Most messages include the sender’s information. However, the senders of the majority of illegitimate, harmful messages will do their best to make sure that this information is accurate, to gain your trust. This is where the digital signatures kick in. With this technology, the message source can be authenticated easily, providing an additional layer of online safety. Keep in mind that impersonation is one of the most common methods of data theft.

  • Integrity

Even in a scenario where it is confirmed that the sender is who they claim to be, there is no guarantee that message in question hasn’t been altered somewhere down the line. Think of it as a receipt of sorts – you’ll want to make sure that the content of the message is the same as it was in the original version. This is yet another thing that digital signatures can be used for - checking the message’s integrity.

  • Non-Repudiation

Finally, non-repudiation is another vitally important step in ensuring the safety of a digital signature. Even with an authenticated message and proven message integrity, the sender can claim that they didn’t sign the message when they actually have. This is another thing that the digital signature technology brings to the table – with the sender’s private and public keys, there is no hiding – the sender can never deny sending a digital document.

Examples of digital signatures

Digital signatures can be applied in a wide variety of fields. Although listing all digital signature examples would be nearly impossible, there are a few noteworthy ones.


RSA-PSS is an RSA-based signature scheme allows more modern security analysis methods. RSA is short for Rivest-Shamir-Adleman and was among the first public-key cryptosystems in the world.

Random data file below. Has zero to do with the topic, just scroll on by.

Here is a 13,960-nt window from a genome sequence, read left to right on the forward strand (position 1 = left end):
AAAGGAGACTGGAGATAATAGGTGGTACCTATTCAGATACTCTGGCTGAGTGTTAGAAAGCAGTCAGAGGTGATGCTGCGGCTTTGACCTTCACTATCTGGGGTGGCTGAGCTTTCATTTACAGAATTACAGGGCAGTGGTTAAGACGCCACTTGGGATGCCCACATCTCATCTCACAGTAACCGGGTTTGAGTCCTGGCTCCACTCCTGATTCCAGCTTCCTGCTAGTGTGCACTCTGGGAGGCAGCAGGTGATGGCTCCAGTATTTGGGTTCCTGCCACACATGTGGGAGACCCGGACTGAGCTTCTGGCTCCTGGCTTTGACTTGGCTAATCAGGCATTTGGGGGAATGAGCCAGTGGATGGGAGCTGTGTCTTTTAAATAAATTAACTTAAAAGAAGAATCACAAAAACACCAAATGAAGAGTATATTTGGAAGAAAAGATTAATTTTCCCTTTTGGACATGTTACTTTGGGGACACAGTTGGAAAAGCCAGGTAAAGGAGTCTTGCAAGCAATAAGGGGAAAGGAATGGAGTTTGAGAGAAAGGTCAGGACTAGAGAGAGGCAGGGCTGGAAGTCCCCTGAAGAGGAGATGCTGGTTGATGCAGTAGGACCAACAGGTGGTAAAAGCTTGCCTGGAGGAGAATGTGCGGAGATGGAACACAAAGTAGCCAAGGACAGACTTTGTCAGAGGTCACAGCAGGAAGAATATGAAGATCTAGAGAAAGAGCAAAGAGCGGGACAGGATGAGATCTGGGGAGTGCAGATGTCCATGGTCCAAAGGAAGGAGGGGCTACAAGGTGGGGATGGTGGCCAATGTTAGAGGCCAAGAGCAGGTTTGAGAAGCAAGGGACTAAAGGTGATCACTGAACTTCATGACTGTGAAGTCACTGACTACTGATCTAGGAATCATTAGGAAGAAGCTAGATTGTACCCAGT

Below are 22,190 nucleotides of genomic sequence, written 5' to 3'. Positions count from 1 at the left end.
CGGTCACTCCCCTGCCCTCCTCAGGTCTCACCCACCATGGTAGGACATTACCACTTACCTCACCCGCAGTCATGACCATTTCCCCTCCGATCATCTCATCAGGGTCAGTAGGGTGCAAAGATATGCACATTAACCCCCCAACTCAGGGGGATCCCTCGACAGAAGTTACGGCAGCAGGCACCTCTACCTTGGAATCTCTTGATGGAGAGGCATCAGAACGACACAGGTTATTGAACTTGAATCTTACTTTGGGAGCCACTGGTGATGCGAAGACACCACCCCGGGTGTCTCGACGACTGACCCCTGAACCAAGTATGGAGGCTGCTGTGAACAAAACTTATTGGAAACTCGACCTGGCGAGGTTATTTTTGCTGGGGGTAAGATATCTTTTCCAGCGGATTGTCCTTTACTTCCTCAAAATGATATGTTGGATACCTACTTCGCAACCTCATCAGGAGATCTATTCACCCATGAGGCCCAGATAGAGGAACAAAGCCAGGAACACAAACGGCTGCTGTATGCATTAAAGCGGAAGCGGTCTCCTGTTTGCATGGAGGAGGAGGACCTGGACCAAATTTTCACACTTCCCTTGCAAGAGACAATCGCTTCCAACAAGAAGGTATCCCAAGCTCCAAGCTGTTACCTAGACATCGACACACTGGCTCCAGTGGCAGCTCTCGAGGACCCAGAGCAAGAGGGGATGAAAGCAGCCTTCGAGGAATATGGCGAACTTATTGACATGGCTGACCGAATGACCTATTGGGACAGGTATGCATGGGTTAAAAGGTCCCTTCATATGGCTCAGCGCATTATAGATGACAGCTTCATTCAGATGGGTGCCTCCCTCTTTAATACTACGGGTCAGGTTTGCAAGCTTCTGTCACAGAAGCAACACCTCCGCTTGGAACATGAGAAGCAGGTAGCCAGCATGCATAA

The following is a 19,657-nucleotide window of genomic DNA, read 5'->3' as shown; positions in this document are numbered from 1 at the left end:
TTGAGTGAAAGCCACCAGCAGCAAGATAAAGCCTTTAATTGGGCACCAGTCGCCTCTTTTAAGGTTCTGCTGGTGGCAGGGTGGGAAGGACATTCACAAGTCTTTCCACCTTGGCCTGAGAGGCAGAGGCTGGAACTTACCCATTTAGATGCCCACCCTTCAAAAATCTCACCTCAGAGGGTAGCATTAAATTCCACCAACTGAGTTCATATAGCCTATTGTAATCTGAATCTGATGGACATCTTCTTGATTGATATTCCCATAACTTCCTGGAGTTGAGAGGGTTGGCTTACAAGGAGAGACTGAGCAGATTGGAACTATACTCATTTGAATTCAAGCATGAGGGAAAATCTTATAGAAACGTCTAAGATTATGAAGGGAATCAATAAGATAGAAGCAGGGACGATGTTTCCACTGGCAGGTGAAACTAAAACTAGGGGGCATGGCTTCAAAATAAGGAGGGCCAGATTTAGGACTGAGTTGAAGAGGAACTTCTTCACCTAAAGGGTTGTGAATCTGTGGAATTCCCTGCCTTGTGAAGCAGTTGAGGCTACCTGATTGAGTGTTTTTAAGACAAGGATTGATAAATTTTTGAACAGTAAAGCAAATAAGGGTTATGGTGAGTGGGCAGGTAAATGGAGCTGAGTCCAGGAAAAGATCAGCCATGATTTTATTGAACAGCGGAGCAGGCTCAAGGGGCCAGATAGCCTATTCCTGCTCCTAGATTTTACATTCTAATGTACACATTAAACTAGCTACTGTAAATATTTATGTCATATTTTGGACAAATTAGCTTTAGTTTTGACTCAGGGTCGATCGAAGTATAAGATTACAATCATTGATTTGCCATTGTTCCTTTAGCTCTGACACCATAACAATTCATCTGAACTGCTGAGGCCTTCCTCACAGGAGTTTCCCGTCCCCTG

ECDSA, short for Elliptic Curve Signature Algorithm, is essentially a DSA (Digital Signature Algorithm) variant that uses the specific, elliptic-curve cryptography. This form of cryptography revolves around elliptic curves of algebraic structure over finite fields.

  • EdDSA

EdDSA is short for Edwards-curve Digital Signature Algorithm. Essentially, it is designed to be faster than other digital signature schemes, but without compromising security. Some still swear by this algorithm. One of its most popular variants is called Ed25519.

  • ElGamal Signature Scheme

This digital signature scheme is DSA’s predecessor and it is used for computing discrete logarithms. Its main variations are the Schnorr and Pointcheval-Stern signature algorithms.

  • Rabin Signature Algorithm

This is one of the first digital signature schemes ever proposed. It’s simple, valuable, and it played an important role in the development of the digital signature technology. Pairing-Based Schemes The BLS, or Boneh-Lynn-Shacham, pairing-based scheme is used to verify the authenticity of the signer.

  • Aggregate Signatures

Essentially, this scheme aggregates the n-number of user keys, in n-number of messages, from n-number of users into one signature. Scalability makes this scheme particularly useful in the world of crypto currencies.

Digital Signature are crucial in the Modern World

Digital signatures are very important in modern-day online computing. This technology makes sure that the sent messages are authentic and their integrity and non-repudiation are not compromised. It speeds up each of these three processes and makes them available world-wide. Without the digital signature technology, it would be very hard to establish trust and confidentiality on the web.